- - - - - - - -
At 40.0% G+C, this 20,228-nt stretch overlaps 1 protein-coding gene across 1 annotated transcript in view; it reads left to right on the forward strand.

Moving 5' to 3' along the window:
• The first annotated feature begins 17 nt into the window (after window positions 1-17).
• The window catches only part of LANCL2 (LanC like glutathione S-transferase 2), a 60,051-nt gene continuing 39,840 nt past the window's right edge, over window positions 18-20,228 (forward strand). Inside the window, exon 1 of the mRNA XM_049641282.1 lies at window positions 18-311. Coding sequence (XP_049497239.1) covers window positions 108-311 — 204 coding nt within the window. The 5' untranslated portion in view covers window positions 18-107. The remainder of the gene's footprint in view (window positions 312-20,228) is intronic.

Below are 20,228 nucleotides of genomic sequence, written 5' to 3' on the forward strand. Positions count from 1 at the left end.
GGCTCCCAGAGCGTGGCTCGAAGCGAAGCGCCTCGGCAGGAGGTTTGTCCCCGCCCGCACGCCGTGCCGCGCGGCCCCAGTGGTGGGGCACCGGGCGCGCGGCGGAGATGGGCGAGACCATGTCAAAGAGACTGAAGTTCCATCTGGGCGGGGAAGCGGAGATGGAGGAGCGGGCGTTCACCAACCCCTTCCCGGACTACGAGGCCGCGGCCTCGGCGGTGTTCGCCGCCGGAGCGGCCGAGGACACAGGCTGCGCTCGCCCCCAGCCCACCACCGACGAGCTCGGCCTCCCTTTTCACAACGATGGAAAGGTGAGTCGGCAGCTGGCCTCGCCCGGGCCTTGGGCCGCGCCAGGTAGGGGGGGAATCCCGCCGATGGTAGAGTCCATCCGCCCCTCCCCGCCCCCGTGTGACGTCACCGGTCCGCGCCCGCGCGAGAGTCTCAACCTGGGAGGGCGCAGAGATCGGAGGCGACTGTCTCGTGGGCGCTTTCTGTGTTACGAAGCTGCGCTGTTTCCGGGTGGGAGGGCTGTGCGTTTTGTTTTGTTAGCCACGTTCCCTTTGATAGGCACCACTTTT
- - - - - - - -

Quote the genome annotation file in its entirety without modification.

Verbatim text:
At 40.0% G+C, this 20,228-nt stretch overlaps 1 protein-coding gene across 1 annotated transcript in view; it reads left to right on the forward strand.

Moving 5' to 3' along the window:
• The first annotated feature begins 17 nt into the window (after window positions 1-17).
• The window catches only part of LANCL2 (LanC like glutathione S-transferase 2), a 60,051-nt gene continuing 39,840 nt past the window's right edge, over window positions 18-20,228 (forward strand). Inside the window, exon 1 of the mRNA XM_049641282.1 lies at window positions 18-311. Coding sequence (XP_049497239.1) covers window positions 108-311 — 204 coding nt within the window. The 5' untranslated portion in view covers window positions 18-107. The remainder of the gene's footprint in view (window positions 312-20,228) is intronic.

Below are 20,228 nucleotides of genomic sequence, written 5' to 3' on the forward strand. Positions count from 1 at the left end.
GGCTCCCAGAGCGTGGCTCGAAGCGAAGCGCCTCGGCAGGAGGTTTGTCCCCGCCCGCACGCCGTGCCGCGCGGCCCCAGTGGTGGGGCACCGGGCGCGCGGCGGAGATGGGCGAGACCATGTCAAAGAGACTGAAGTTCCATCTGGGCGGGGAAGCGGAGATGGAGGAGCGGGCGTTCACCAACCCCTTCCCGGACTACGAGGCCGCGGCCTCGGCGGTGTTCGCCGCCGGAGCGGCCGAGGACACAGGCTGCGCTCGCCCCCAGCCCACCACCGACGAGCTCGGCCTCCCTTTTCACAACGATGGAAAGGTGAGTCGGCAGCTGGCCTCGCCCGGGCCTTGGGCCGCGCCAGGTAGGGGGGGAATCCCGCCGATGGTAGAGTCCATCCGCCCCTCCCCGCCCCCGTGTGACGTCACCGGTCCGCGCCCGCGCGAGAGTCTCAACCTGGGAGGGCGCAGAGATCGGAGGCGACTGTCTCGTGGGCGCTTTCTGTGTTACGAAGCTGCGCTGTTTCCGGGTGGGAGGGCTGTGCGTTTTGTTTTGTTAGCCACGTTCCCTTTGATAGGCACCACTTTT